Are there any misconceptions about the wars in Iraq and Afghanistan, or about Ranger battalion that you would like to clear up for the public?
I haven’t heard any rumors and don’t really listen to these types of things.. If you wanna experience some shit then go find out yourself
How did you part ways with Ranger battalion and what did you do afterwords? Why did you decide to leave?
Real simple. I left for my family and simply because I didn’t want to end up as crazy as I knew I already was
Feel free to share any final thoughts about your time in the military, about war, or life in general:
I’m at a loss for words… I could never sway a man into war but at the same time I could never talk him out of honoring his country and/or those before him…Your heart will make those decisions.
Thanks for a great interview Jeremy!
In conducting research for the first short in a series I am writing (more about that later) I came across this website: ModernForces.com
I have to confess that I never really “got” reenactments before. I had heard stories about Civil War reenactors starving themselves and spooning with each other in their confederate war camps in the name of authenticity. I had a SERE instructor who was a great guy, but his descriptions of the Rev War reenactments he participated in, namely sleeping in a lean to’s in January, sounded pretty nutty.
Studies and Observations Group, or SOG, was highly classified during the Vietnam War. In fact, not much information about them was available at all until the 1990’s. Reading between the lines, I suspect that there is still a fair amount of activity that SOG was involved in that has not been made publicly available. There are a couple of books out and some grainy photos released, but the Modern Forces website really brings history to life.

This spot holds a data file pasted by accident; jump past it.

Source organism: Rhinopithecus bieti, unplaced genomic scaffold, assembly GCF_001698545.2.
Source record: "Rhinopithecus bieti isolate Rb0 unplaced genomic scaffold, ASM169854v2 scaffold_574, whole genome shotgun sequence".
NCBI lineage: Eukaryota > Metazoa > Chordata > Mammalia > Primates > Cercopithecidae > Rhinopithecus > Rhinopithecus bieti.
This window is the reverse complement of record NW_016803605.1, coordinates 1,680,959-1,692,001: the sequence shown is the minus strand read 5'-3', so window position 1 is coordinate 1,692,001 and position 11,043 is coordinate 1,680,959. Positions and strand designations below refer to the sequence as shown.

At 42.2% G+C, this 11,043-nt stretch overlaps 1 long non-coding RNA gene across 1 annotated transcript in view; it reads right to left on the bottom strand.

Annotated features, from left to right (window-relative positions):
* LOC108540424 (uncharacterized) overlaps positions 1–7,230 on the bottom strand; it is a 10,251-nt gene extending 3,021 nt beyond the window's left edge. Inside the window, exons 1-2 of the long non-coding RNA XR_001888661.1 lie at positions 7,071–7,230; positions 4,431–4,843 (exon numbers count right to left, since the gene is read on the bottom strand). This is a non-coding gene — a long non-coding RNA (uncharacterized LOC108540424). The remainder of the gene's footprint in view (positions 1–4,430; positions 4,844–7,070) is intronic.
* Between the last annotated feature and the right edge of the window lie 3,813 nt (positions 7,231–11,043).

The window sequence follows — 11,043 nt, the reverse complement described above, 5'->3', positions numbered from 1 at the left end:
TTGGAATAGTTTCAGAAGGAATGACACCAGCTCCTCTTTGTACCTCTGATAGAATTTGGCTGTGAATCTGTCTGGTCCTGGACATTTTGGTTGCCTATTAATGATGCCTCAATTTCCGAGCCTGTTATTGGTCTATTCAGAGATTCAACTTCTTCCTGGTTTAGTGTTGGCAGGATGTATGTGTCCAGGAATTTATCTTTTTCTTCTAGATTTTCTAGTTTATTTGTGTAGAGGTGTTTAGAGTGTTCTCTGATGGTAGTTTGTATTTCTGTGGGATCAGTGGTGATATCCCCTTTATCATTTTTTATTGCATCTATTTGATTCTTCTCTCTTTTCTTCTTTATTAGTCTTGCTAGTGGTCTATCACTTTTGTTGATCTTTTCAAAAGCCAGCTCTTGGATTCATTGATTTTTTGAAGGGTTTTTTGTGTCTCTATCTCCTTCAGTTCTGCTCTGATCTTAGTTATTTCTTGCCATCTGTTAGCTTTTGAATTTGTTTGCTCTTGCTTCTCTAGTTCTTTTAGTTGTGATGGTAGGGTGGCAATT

The attention to detail is pretty amazing and I’m sure the people involved spent a lot of time putting together the uniforms and equipment to such a high degree of historical accuracy. The full color images and close in shots of the equipment used really gives an idea of how SOG operated, a perspective you don’t really get from the older 1960’s era photography. When you have the chance I highly recommend taking a look at the pictorials in the SOG section of the website. A few Vietnam veterans who served in SOG have also contacted the website and provided exclusive photographs and interviews, a must read for anyone researching Special Forces units and missions during the Vietnam War.
Take a look at Modern Forces: MACV-SOG
In a past post I showed some pictures of our compound in Iraq in 2010, where we lived in CHU’s. CHU’s are Compartmentalized Housing Units imported to Iraq from Italy. Basically they are micro-trailer homes, or a really high end whack shack, depending on your point of view. Still, that is pretty good living compared to Afghanistan in 2004 where as a dozen troops, we were crammed into a GP Medium tent. In this picture you can see my bunk, with the jumbo sized duffle bag sitting underneath (jumbo sized for transporting dead hookers of course!), and my SR-25 sniper rifle laid out on my shooting mat.
Okay, okay, let me explain the crucifixes… We built those to sling our combat gear over. The shoulder straps of your body armor rest on the lateral portion and your helmet sits up on the vertical piece at the top. This way your gear is always ready to go at a moments notice.